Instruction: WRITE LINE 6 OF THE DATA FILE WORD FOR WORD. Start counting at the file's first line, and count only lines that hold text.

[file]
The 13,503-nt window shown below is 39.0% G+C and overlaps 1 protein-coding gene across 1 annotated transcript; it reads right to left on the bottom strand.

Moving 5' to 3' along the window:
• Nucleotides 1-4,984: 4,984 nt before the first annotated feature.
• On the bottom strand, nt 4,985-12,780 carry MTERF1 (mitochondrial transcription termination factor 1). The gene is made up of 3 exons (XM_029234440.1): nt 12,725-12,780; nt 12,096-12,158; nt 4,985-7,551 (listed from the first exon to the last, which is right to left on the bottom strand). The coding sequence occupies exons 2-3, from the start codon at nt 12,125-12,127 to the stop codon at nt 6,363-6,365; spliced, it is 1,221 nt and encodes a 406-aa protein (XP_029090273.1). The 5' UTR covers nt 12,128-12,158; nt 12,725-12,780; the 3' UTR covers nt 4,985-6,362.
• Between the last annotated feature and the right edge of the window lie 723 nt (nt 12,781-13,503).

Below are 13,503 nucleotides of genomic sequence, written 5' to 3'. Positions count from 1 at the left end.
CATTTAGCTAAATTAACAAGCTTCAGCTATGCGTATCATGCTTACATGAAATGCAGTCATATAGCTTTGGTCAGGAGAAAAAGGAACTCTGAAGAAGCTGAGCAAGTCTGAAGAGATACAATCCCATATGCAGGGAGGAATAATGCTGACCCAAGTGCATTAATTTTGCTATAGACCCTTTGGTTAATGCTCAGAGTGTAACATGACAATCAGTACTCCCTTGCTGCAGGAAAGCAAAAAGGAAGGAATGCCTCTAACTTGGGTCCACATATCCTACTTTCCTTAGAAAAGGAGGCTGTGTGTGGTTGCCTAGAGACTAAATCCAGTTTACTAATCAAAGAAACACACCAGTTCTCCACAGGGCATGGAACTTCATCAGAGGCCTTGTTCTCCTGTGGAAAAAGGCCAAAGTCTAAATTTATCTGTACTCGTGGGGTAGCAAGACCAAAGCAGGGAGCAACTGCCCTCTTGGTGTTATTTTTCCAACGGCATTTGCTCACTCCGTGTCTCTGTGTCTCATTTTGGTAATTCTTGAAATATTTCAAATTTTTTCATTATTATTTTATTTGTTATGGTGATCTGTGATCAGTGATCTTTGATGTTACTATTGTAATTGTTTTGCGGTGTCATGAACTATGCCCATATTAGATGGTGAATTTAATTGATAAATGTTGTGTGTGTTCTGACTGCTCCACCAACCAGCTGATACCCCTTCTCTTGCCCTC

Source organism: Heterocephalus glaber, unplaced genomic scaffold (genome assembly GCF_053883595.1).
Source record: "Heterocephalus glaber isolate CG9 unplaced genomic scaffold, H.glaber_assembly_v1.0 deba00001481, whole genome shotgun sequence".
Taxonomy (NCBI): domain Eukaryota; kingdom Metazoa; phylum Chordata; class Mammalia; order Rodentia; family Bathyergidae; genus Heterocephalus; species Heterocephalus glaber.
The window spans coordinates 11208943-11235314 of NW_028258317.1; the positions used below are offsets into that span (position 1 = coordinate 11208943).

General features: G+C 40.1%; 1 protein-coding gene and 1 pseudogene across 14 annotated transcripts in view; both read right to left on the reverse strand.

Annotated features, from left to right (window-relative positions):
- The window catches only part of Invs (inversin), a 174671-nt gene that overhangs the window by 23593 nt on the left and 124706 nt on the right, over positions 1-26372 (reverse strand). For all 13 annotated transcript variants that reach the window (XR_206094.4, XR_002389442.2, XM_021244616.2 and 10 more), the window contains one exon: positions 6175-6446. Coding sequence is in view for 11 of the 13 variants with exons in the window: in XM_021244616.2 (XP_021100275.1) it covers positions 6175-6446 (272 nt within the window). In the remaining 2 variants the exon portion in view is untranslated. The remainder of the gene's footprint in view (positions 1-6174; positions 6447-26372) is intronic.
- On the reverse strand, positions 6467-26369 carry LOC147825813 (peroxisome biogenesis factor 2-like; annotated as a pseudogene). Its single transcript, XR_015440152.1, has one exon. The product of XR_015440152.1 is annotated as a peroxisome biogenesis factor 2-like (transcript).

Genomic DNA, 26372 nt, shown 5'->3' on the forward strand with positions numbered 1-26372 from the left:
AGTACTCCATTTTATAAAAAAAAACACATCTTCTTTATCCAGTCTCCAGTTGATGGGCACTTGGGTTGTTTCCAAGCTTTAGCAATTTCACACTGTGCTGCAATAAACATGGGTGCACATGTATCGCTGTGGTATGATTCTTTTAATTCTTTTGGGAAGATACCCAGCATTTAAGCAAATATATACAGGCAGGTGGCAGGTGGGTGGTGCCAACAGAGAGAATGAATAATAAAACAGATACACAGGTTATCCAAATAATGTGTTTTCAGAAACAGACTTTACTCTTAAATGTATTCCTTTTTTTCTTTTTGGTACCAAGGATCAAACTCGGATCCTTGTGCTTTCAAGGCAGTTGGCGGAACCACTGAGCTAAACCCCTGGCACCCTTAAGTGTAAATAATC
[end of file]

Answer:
Below are 13,503 nucleotides of genomic sequence, written 5' to 3'. Positions count from 1 at the left end.